Aside from my obsession with new recipes and saving money, my whole goal in life is to trick my second-grader into thinking learning is fun. His teachers have mastered the art of deception. I … on the other hand … well, I’m working on it. Here’s the proof.
I’m not sure if I could even pass one of those elementary
school math timed tests today. Math is just something my brain processes
slowly. Thankfully, I’ve outgrown caring. Unfortunately, I still remember the
feeling of anxiety and panic that those tests brought on. I hope my sons never feel that in
Even though my oldest son is a long way from mastering
multiplication (he just finished first grade), anything I can do to simply expose him to
the concept serves the purpose of easing the intimidation that he could otherwise feel later. Out of that
desire, this game was born.
Before we played, we read If You Were a Times Sign, which is an ideal book for kids who have just
been introduced to multiplication.
Multiplication is a fast way to add the same number over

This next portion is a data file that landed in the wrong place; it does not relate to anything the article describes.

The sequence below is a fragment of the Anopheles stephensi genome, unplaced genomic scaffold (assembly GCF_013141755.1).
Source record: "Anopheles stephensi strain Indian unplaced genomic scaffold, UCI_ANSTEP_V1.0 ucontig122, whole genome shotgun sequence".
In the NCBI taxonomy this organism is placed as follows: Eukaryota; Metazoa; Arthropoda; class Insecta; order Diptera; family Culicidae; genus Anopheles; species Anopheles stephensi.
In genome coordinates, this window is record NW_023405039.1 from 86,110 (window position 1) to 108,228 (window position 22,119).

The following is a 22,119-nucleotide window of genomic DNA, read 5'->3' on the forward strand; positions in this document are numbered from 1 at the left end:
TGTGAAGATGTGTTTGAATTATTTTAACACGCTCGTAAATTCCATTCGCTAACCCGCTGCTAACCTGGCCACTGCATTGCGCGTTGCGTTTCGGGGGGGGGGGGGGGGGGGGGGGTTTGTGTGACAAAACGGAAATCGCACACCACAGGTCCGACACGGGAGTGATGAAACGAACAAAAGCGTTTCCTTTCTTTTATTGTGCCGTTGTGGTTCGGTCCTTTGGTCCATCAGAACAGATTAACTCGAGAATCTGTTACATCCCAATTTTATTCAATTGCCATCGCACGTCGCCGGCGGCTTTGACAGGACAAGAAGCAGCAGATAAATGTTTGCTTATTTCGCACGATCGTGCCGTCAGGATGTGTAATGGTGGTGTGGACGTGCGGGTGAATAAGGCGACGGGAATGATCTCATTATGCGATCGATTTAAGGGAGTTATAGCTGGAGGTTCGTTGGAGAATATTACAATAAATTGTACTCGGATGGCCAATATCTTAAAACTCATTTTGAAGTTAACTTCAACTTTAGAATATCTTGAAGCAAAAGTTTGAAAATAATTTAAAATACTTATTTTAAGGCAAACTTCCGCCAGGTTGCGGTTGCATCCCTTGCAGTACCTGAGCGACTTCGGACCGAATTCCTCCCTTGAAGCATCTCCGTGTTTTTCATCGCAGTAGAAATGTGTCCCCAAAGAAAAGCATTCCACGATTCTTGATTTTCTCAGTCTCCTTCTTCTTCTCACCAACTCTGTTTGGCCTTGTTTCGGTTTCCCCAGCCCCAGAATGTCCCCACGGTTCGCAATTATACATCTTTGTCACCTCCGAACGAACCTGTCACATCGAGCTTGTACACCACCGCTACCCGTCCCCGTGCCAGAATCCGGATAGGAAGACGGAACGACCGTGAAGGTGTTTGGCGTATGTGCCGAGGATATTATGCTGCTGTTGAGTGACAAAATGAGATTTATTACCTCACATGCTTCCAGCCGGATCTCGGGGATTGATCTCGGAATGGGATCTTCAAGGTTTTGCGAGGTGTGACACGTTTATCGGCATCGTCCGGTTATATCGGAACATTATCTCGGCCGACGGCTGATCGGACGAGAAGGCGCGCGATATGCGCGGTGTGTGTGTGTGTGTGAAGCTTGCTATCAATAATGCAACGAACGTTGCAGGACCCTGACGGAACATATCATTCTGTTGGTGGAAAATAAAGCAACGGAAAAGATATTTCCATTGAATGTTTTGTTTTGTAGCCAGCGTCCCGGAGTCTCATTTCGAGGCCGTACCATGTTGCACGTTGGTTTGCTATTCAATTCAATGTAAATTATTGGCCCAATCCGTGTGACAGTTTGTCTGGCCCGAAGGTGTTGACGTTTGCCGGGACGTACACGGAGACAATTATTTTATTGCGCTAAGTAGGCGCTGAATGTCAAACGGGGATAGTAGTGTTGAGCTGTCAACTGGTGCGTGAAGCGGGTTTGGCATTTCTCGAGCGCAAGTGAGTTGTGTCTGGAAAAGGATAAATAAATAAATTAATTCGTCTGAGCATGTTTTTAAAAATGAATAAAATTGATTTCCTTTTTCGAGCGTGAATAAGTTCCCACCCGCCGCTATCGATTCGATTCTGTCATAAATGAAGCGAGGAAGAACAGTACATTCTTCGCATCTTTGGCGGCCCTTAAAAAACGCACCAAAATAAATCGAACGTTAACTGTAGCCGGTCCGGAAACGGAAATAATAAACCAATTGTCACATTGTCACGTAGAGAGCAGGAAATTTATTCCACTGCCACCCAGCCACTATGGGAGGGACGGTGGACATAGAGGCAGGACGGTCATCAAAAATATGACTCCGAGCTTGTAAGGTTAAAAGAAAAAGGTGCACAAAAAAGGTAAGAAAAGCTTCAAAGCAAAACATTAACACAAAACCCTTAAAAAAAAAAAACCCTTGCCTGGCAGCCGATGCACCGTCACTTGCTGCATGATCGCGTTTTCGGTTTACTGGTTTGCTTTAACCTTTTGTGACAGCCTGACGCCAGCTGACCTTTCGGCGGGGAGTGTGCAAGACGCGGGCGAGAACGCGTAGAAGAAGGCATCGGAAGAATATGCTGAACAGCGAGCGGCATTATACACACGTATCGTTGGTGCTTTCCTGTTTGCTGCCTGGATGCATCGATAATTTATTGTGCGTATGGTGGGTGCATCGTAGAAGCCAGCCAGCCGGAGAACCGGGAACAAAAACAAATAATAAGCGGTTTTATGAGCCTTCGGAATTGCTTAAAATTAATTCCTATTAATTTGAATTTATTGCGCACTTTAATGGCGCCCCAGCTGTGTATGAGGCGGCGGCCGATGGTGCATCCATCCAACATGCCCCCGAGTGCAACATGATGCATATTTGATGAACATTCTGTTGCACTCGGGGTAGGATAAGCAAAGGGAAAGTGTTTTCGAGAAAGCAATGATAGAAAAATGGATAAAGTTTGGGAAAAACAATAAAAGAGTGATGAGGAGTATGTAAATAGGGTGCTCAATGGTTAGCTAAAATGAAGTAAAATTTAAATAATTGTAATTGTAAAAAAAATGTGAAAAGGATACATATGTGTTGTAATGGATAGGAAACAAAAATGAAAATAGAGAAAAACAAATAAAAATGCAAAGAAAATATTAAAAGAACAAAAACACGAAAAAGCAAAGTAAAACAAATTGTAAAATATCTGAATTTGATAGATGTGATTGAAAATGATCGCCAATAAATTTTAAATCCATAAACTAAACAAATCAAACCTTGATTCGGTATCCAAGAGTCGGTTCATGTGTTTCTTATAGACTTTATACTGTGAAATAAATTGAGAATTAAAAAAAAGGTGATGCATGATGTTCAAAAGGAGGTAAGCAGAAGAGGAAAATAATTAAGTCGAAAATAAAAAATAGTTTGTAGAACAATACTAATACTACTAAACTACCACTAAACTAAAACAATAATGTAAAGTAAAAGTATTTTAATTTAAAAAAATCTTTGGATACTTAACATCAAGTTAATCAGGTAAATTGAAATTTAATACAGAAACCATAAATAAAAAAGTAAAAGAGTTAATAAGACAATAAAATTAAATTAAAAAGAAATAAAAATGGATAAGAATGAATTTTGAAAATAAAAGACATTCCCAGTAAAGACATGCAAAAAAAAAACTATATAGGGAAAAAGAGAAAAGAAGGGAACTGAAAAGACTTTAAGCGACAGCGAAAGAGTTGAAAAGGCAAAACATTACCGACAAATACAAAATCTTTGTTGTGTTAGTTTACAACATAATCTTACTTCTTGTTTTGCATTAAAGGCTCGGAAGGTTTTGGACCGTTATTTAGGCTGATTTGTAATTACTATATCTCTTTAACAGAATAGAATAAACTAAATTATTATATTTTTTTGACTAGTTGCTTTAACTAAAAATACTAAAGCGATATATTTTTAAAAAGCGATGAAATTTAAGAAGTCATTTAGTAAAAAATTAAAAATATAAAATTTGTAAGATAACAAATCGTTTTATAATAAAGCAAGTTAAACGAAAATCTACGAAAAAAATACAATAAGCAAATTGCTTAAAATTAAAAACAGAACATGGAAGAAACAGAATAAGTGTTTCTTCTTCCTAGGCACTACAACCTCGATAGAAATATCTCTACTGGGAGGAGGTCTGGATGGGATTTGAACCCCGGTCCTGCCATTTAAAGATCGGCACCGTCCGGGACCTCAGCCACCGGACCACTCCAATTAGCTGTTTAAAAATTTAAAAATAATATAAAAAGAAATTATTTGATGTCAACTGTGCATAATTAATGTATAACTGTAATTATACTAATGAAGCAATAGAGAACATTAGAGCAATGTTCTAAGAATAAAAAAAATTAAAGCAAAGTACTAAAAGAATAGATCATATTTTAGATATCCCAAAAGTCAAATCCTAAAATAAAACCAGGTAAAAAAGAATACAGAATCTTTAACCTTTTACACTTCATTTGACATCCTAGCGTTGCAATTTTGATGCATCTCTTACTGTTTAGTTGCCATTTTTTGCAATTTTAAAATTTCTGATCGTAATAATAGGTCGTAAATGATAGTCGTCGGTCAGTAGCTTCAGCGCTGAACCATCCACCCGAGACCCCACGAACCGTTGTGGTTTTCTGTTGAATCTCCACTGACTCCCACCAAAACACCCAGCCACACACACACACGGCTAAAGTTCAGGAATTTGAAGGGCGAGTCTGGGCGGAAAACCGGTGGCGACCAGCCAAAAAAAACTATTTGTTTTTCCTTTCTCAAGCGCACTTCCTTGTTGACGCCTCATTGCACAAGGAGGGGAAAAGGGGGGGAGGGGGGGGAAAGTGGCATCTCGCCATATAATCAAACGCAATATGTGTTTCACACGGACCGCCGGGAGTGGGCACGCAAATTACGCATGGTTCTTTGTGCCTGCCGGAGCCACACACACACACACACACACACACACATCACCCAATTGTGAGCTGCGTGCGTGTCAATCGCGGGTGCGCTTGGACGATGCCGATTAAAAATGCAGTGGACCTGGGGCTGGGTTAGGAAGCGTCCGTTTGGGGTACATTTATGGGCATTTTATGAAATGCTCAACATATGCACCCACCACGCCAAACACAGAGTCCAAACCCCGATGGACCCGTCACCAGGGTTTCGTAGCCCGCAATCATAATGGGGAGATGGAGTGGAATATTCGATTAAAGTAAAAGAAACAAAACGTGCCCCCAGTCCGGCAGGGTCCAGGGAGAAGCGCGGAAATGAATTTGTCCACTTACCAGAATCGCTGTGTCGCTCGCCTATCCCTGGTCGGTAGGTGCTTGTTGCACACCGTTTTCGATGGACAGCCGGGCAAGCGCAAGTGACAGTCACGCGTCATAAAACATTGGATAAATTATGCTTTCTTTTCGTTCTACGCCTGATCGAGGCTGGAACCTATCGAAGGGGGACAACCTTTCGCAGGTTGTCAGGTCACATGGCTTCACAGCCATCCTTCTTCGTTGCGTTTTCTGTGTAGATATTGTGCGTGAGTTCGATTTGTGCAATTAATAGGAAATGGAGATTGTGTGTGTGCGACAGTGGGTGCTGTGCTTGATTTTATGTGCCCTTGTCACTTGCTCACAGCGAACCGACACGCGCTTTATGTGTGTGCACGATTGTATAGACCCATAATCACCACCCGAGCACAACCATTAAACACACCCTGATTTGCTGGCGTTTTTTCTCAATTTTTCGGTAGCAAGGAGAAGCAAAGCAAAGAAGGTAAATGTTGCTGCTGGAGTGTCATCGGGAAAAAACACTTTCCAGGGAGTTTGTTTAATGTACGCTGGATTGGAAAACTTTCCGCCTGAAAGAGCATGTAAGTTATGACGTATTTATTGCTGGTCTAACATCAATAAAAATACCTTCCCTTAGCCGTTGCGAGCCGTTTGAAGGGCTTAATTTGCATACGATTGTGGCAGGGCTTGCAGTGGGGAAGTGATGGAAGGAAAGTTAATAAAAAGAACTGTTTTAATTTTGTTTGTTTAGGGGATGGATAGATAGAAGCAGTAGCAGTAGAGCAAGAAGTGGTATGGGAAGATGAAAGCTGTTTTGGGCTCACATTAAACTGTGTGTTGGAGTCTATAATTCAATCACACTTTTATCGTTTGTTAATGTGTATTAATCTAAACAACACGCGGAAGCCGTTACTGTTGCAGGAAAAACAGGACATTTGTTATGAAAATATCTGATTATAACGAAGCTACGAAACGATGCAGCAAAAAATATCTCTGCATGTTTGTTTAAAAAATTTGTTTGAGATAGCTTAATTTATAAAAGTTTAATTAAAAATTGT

again and again.
The answer is the product.
The order of the numbers being multiplied can be reversed
and the product is the same.
Multiplication is the opposite of division.
All of these little nuggets of math knowledge were
playfully explained in Trisha Speed Shaskan’s book. It’s awesome!
Now my son was ready to practice his multiplication facts.
What You Need
2 plastic bottle-cap rings
1 square of thick Styrofoam
Wooden popsicle-like sticks (I used nine)
Number scrapbooking stickers (I used the numbers one through nine.)
Hot glue/glue gun
Push the wooden sticks into the styrofoam, evenly spacing
them. Pull each one out and add a big glob of hot glue in the hole; replace
the stick and hold in place until the glue dries and its secure. Add number
stickers at the base of each stick on the styrofoam.
How to Play
Each player tosses the bottle-cap rings one at a time at
the board, which is placed about two to three feet away. If the rings don’t land around a stick, they try again. If it encircles two sticks, the ring is removed and
Once two rings have been ensnared around the sticks, the
player records the numbers and multiplies them for their Round 1 score.
My son used a multiplication table I made (download it
The next player does the same. Who won Round 1? Play
continues for four more rounds (five total), when each players’ rounds are
The number will be high so have a calculator ready. Whoever
has the highest number wins!